European local operators demand: Telecoms rules should set the right incentives for fibre deployment in Europe

Frankfurt, 14 March 2018 – Fibre networks form the indispensable foundation for the development of our digital economy and society. They enable both innovations in technology, such as the next mobile standard 5G, and services, such as future solutions in health, industry or mobility, to the benefit of Europe’s businesses and citizens alike. Against the backdrop of the ongoing negotiations on the overhaul of the European telecommunications legislative framework (Telecoms Code) and the question of how to regulate fibre markets in the future, ELFA calls upon decision-makers to promote the roll-out of high-speed fibre networks to the premises (FTTP) while ensuring sustainable competition in the market.

In order to realise the full potential of this future-proof infrastructure, we encourage a smart market design, which allows for all market players to deploy FTTP in a competitive environment. However, we note with great concern that the current policy and regulatory discussion tends to move between two extreme poles: Unconditional full deregulation of former monopolistic players (incumbents) on the one side and an extension of regulation to all market participants, independent of market power (symmetric regulation), on the other. ELFA members are convinced that neither of these options will lead to a comprehensive fibre roll-out nor will they promote a competitive market structure – even less if both extremes are introduced next to each other for the sake of political compromise.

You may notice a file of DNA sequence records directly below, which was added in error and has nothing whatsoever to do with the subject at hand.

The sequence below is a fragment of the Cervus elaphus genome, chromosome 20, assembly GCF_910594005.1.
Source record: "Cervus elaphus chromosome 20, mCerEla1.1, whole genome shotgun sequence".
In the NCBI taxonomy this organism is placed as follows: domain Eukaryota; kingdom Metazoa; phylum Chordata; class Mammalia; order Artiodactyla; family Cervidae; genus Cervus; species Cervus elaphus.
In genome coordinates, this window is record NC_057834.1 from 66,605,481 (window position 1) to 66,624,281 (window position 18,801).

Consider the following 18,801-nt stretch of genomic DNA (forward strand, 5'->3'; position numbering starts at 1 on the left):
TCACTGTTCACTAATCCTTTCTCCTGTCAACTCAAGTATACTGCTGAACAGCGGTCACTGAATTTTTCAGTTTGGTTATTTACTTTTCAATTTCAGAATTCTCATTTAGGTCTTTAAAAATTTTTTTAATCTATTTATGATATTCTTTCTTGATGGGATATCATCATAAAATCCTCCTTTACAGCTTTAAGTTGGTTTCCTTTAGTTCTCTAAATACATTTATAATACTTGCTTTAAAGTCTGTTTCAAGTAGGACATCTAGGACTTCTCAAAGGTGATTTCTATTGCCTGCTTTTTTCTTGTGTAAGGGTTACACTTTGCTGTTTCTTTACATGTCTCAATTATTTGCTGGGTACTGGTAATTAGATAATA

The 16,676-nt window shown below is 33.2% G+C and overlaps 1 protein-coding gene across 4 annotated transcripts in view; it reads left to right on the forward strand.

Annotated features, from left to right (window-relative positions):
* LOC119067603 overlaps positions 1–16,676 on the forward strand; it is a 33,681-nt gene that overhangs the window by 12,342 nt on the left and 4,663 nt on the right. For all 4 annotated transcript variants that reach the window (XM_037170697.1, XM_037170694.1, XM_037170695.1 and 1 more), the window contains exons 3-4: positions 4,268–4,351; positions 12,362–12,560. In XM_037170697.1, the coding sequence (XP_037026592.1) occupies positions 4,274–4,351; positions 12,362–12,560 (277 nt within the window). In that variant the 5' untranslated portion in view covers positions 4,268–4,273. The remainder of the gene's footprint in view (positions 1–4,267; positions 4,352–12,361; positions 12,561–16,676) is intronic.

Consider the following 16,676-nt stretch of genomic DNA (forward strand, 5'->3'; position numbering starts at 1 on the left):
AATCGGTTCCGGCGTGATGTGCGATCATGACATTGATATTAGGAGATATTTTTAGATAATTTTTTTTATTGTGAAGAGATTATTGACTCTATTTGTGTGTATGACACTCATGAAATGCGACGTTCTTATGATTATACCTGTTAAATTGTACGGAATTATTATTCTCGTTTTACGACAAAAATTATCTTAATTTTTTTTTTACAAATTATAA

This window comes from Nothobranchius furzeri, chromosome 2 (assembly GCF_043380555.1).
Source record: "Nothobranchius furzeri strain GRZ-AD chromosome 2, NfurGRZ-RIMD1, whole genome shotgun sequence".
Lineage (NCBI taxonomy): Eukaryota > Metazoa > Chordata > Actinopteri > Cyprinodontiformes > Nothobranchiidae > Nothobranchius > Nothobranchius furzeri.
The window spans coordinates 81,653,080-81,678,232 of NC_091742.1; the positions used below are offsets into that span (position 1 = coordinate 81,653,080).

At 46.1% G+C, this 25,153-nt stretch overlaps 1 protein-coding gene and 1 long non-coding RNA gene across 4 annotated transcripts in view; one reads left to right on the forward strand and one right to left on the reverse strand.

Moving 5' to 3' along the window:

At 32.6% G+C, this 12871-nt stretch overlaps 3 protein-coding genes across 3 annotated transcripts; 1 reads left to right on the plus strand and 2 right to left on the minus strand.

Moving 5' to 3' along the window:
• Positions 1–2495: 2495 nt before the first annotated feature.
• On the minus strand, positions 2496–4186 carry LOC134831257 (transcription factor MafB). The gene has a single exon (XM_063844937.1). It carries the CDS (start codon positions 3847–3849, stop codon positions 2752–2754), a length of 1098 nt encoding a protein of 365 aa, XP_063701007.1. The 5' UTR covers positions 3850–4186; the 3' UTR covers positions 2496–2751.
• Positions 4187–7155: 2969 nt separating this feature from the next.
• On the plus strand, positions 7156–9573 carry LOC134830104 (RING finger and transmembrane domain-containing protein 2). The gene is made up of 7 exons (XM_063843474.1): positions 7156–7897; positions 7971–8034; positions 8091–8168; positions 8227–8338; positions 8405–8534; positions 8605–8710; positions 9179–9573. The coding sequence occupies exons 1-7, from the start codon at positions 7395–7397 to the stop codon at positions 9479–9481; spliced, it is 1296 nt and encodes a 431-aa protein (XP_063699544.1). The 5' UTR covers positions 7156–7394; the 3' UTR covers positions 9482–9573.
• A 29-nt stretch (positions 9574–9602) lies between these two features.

We believe that full deregulation of the incumbents’ fibre networks in the form of ‘regulatory holidays’ linked to insufficient, unclear or no conditions risks to not only prevent competition in the future but also roll back the level of competition already achieved. Such a scenario would likely re-establish monopolistic structures in the market. A simultaneous introduction of symmetrical access obligations to be extended to all market participants independent of market dominance constitutes a punishment for those who deploy fibre to the premises in semi-urban and rural areas – often at the margins of profitability.

Faced with these radical options, ELFA therefore proposes a more balanced approach for fibre markets:

  • We seek to give preference to open access models over traditional ex ante regulation, given that the cooperation agreements are negotiated on fair, reasonable and non-discriminatory terms, and are accepted by a broad majority of the market.
  • Should commercial negotiations be denied or even fail, we support the possibility for the national regulator to intervene and act as a referee to settle disputes.
  • These rules should not be applied in a rigid one-size-fits-all approach but adapted to the respective national environments.

Under such conditions, ELFA’s members remain committed to achieving comprehensive FTTP coverage in order to bring about a European Gigabit Society that is able to compete with other regions of the world.

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